Europe’s commercial property markets continue to fragment in respect of their recovery prospects and in the nature of investment opportunities for which investors are competing.
The UK, the Netherlands and Germany – which together represented two-thirds of Cushman & Wakefield’s estimated 2015 total €246bn (£199bn) European investment market – exemplify these diverging trends as to how legacy assets continue to work through the system, presenting diverse risks and opportunities.
To be effective, it is important to be both proactive and reactive to market cycles.
In the UK, the commercial property market has rallied since the lows reached in mid-2009, particularly in prime markets in London and the South East, where certain sectors are starting to look fully valued or past their peak.
The best example of where this could lead to opportunity is in the high-end residential sector in London. The volume of office-to-residential conversions, as well ambitious large-scale development schemes, has positioned the sector as a strong candidate for a market correction.
Whatever the catalyst may be – such as a Brexit vote triggering a flight of capital away from the UK and a reallocation to, say, Germany, or a general global market downturn – opportunities could emerge to recapitalise over-extended residential property developers with new debt and/or equity at discounts to fundamental value.
In the Netherlands, the opportunity is different. The market recovery is much less advanced and the dynamics in real estate are unique to the country.
To start with, the loan sales market in the Netherlands, and from the Dutch banks, is set to peak this year. Major loan portfolio sales this year will unlock a significant volume of real estate. Secondary market trades arising from major loan portfolio sales will likely follow, triggering activity at the direct property level.
Nimble players are well-placed to capitalise on this anticipated activity, whether hard assets or loans.
But the property market in the Netherlands is highly fragmented, both in terms of the recovery to date and in the performance outlook in the future. For example, too much office development prior to the global financial crisis has left the Netherlands with a structural over-supply of offices. Consequently, investors need to be selective.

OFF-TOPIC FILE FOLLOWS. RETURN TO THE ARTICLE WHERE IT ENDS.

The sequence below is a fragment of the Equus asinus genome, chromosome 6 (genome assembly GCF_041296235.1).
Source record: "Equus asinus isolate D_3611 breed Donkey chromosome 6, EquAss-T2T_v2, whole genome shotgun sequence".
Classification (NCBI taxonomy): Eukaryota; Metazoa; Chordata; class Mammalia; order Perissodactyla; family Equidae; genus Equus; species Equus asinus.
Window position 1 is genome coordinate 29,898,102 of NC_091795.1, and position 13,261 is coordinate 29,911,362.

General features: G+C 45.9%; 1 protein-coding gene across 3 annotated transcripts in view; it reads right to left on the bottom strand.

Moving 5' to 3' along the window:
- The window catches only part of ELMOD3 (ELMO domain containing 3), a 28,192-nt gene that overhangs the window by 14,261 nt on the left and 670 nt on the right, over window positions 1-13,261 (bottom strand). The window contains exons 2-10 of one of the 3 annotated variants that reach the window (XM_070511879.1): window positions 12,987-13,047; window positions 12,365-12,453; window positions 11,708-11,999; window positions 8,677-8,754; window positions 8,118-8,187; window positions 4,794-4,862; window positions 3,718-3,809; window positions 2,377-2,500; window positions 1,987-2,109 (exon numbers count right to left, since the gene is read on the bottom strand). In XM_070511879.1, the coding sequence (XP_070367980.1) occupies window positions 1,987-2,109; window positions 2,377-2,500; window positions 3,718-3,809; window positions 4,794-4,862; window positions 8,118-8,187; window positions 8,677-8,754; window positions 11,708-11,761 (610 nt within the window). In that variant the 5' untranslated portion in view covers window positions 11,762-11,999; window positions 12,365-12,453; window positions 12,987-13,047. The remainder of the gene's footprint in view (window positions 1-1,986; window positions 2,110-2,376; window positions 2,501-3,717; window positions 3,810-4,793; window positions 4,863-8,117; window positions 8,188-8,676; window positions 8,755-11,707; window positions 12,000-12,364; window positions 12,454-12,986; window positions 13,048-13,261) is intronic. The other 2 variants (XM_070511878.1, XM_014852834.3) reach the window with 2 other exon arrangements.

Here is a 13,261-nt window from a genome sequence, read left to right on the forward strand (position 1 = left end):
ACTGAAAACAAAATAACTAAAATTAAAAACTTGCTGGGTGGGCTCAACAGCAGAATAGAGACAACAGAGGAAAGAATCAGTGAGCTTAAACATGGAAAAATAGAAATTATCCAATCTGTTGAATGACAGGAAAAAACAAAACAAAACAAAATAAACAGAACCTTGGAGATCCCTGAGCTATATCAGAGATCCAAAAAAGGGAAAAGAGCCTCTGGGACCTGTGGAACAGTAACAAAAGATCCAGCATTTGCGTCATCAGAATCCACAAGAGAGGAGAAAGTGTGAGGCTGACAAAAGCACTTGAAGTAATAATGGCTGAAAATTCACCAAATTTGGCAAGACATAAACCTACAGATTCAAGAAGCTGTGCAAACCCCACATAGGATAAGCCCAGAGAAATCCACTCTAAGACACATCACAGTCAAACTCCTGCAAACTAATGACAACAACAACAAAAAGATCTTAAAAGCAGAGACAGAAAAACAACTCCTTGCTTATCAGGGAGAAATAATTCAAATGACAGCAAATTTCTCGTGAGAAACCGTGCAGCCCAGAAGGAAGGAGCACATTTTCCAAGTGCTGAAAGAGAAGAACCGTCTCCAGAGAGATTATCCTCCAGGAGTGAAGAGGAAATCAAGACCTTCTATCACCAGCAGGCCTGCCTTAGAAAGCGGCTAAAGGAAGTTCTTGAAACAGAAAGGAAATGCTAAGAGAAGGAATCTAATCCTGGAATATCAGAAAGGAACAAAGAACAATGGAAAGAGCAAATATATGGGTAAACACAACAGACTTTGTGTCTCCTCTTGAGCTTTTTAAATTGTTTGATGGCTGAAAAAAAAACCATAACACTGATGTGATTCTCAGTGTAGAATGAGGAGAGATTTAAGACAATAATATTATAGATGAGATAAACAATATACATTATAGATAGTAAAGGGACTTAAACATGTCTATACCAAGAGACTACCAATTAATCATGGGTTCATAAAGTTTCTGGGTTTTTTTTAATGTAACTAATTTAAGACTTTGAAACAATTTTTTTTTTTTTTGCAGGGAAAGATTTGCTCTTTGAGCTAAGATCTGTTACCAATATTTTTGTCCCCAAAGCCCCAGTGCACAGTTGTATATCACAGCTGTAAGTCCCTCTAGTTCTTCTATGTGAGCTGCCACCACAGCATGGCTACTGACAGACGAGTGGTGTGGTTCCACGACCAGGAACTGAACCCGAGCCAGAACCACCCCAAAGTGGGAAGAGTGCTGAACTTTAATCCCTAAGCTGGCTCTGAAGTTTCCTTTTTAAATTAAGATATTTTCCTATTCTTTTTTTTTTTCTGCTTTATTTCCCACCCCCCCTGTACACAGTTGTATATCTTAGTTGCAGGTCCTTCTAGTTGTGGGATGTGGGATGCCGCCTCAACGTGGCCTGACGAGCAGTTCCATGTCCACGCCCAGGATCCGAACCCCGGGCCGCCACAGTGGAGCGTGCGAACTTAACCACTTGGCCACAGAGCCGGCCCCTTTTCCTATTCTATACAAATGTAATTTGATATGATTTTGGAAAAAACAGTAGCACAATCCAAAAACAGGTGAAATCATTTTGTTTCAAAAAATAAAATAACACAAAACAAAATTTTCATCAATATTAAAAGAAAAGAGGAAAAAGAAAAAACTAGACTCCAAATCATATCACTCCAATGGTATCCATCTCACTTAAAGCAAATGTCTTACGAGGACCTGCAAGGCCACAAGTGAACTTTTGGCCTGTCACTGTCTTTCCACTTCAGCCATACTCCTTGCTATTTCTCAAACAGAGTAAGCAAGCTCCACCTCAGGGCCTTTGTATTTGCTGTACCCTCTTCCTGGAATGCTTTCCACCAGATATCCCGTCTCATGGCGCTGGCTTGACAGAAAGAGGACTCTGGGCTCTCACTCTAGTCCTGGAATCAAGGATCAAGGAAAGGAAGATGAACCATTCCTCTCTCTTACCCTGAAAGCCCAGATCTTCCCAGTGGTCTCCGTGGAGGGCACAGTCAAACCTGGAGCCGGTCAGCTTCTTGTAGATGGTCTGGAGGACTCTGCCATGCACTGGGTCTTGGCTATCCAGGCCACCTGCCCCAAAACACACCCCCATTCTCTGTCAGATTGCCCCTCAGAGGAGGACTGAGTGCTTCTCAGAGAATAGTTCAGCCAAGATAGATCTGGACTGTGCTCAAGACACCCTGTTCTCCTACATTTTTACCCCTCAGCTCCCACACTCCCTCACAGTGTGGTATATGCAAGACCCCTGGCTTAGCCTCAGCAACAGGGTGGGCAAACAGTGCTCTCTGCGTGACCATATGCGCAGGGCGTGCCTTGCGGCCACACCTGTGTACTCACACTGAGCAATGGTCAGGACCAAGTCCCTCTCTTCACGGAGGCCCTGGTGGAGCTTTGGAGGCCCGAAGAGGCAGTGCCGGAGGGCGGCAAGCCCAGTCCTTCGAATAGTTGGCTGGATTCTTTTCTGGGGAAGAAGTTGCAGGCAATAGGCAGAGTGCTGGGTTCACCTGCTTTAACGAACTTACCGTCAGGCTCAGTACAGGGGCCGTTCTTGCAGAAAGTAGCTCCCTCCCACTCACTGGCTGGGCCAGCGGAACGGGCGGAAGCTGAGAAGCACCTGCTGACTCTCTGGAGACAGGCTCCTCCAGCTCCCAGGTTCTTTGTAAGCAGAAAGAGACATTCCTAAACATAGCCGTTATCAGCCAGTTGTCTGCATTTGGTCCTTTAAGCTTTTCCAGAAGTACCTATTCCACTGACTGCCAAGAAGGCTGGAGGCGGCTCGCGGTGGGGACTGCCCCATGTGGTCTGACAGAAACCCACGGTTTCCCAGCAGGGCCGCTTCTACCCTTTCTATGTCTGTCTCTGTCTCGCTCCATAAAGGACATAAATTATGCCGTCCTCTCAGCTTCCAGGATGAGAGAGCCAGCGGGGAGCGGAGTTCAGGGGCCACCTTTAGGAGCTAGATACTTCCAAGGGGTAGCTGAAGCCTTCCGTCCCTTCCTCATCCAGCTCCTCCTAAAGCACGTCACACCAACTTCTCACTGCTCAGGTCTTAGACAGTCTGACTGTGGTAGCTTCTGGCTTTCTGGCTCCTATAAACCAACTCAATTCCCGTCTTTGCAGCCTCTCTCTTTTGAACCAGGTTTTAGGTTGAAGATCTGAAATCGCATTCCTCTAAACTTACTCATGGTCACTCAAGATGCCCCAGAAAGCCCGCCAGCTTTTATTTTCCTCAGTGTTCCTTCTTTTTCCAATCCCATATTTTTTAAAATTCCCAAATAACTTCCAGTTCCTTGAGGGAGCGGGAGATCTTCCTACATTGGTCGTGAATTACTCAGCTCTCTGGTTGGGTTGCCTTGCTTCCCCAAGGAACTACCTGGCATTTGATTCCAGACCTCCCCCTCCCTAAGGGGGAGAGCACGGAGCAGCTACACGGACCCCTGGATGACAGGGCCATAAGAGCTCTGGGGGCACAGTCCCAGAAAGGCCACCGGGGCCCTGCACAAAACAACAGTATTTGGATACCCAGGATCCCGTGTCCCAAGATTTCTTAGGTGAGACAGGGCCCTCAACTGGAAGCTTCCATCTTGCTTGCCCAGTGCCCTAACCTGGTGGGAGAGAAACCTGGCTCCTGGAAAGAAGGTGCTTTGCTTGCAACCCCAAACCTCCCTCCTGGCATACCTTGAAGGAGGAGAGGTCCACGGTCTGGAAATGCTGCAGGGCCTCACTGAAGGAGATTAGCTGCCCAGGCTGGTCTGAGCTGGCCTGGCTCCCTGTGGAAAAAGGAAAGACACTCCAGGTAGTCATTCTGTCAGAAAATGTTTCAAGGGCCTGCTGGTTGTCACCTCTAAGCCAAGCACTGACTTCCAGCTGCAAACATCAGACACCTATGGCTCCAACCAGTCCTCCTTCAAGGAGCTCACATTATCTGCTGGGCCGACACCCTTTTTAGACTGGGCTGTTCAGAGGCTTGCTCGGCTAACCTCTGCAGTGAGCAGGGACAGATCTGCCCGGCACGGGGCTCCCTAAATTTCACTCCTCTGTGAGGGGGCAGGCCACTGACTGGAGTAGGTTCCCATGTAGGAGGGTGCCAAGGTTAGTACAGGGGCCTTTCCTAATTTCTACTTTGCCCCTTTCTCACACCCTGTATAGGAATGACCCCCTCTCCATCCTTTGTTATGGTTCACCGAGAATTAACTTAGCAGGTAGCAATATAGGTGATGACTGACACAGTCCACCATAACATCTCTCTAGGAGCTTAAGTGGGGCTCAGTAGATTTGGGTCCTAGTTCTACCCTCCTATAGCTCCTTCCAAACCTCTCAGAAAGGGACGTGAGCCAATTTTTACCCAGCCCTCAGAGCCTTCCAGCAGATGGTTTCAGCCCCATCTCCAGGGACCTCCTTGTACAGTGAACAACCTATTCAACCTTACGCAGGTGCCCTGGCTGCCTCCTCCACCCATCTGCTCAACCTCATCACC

There are selective opportunities in the office sector, strictly reserved to the central business districts of Amsterdam, Rotterdam and The Hague, where the occupier market is improving after a substantial correction in rental levels which looks to be approaching the bottom.
In Germany, the market opportunity is different again. While there have been some large loan portfolio sales, the weight of stock coming to market remains in direct assets.
Residential and retail are particularly dynamic sectors. As many as one million migrants settled in Germany in 2015 alone, which counterbalances a slowly declining and ageing population, and will create incremental consumption.
The net effect will exacerbate an existing undersupply of housing stock, which is dove-tailed with rising retail demand. It is no surprise to see retail assets and portfolios in both prime and secondary segments price keenly, as investors seek to capture future performance stemming from this population trend.
At CR, we believe in the German retail growth story and advised on a significant foray into the market with the Sunrise Portfolio – which includes the Gloria Galerie retail complex in the heart of Berlin – for €360m back in December 2014.
We also believe strongly in offices in second-tier locations, such as Düsseldorf, Hanover and Stuttgart. With the right strategy these often have further upside potential.